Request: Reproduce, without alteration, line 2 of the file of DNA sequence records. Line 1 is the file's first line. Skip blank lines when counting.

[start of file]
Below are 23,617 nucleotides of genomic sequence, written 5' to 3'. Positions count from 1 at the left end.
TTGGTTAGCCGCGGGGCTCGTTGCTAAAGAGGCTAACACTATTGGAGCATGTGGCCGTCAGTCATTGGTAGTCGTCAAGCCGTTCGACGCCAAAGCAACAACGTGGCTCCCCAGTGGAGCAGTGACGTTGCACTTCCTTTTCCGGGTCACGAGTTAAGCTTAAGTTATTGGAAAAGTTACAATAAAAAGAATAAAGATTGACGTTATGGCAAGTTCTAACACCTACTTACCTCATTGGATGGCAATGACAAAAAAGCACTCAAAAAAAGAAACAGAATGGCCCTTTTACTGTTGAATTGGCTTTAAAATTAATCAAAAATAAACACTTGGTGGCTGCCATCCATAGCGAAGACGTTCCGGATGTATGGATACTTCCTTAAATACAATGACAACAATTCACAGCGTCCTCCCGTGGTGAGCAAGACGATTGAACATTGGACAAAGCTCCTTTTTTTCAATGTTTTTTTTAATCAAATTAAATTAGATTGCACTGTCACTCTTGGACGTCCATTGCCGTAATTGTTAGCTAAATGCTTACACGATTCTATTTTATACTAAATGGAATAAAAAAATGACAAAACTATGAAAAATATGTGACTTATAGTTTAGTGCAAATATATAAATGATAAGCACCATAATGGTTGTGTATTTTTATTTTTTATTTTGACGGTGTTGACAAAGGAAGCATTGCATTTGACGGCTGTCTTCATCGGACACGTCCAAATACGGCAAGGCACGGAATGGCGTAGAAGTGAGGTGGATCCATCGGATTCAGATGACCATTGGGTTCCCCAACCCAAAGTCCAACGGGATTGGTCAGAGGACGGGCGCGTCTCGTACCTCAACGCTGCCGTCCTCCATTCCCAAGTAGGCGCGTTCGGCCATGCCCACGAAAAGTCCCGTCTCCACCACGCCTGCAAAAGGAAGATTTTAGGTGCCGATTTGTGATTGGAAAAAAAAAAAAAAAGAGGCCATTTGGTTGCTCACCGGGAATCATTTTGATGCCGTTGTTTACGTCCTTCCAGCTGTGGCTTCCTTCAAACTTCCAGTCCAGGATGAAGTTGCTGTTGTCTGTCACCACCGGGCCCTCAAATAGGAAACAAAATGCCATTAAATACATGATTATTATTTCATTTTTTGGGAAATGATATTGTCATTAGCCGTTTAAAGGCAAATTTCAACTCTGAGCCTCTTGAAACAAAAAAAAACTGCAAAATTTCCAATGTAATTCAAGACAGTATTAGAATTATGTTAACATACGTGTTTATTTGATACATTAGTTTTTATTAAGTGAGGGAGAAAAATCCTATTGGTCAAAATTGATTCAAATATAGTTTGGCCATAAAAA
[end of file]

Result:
TTGGTTAGCCGCGGGGCTCGTTGCTAAAGAGGCTAACACTATTGGAGCATGTGGCCGTCAGTCATTGGTAGTCGTCAAGCCGTTCGACGCCAAAGCAACAACGTGGCTCCCCAGTGGAGCAGTGACGTTGCACTTCCTTTTCCGGGTCACGAGTTAAGCTTAAGTTATTGGAAAAGTTACAATAAAAAGAATAAAGATTGACGTTATGGCAAGTTCTAACACCTACTTACCTCATTGGATGGCAATGACAAAAAAGCACTCAAAAAAAGAAACAGAATGGCCCTTTTACTGTTGAATTGGCTTTAAAATTAATCAAAAATAAACACTTGGTGGCTGCCATCCATAGCGAAGACGTTCCGGATGTATGGATACTTCCTTAAATACAATGACAACAATTCACAGCGTCCTCCCGTGGTGAGCAAGACGATTGAACATTGGACAAAGCTCCTTTTTTTCAATGTTTTTTTTAATCAAATTAAATTAGATTGCACTGTCACTCTTGGACGTCCATTGCCGTAATTGTTAGCTAAATGCTTACACGATTCTATTTTATACTAAATGGAATAAAAAAATGACAAAACTATGAAAAATATGTGACTTATAGTTTAGTGCAAATATATAAATGATAAGCACCATAATGGTTGTGTATTTTTATTTTTTATTTTGACGGTGTTGACAAAGGAAGCATTGCATTTGACGGCTGTCTTCATCGGACACGTCCAAATACGGCAAGGCACGGAATGGCGTAGAAGTGAGGTGGATCCATCGGATTCAGATGACCATTGGGTTCCCCAACCCAAAGTCCAACGGGATTGGTCAGAGGACGGGCGCGTCTCGTACCTCAACGCTGCCGTCCTCCATTCCCAAGTAGGCGCGTTCGGCCATGCCCACGAAAAGTCCCGTCTCCACCACGCCTGCAAAAGGAAGATTTTAGGTGCCGATTTGTGATTGGAAAAAAAAAAAAAAAGAGGCCATTTGGTTGCTCACCGGGAATCATTTTGATGCCGTTGTTTACGTCCTTCCAGCTGTGGCTTCCTTCAAACTTCCAGTCCAGGATGAAGTTGCTGTTGTCTGTCACCACCGGGCCCTCAAATAGGAAACAAAATGCCATTAAATACATGATTATTATTTCATTTTTTGGGAAATGATATTGTCATTAGCCGTTTAAAGGCAAATTTCAACTCTGAGCCTCTTGAAACAAAAAAAAACTGCAAAATTTCCAATGTAATTCAAGACAGTATTAGAATTATGTTAACATACGTGTTTATTTGATACATTAGTTTTTATTAAGTGAGGGAGAAAAATCCTATTGGTCAAAATTGATTCAAATATAGTTTGGCCATAAAAA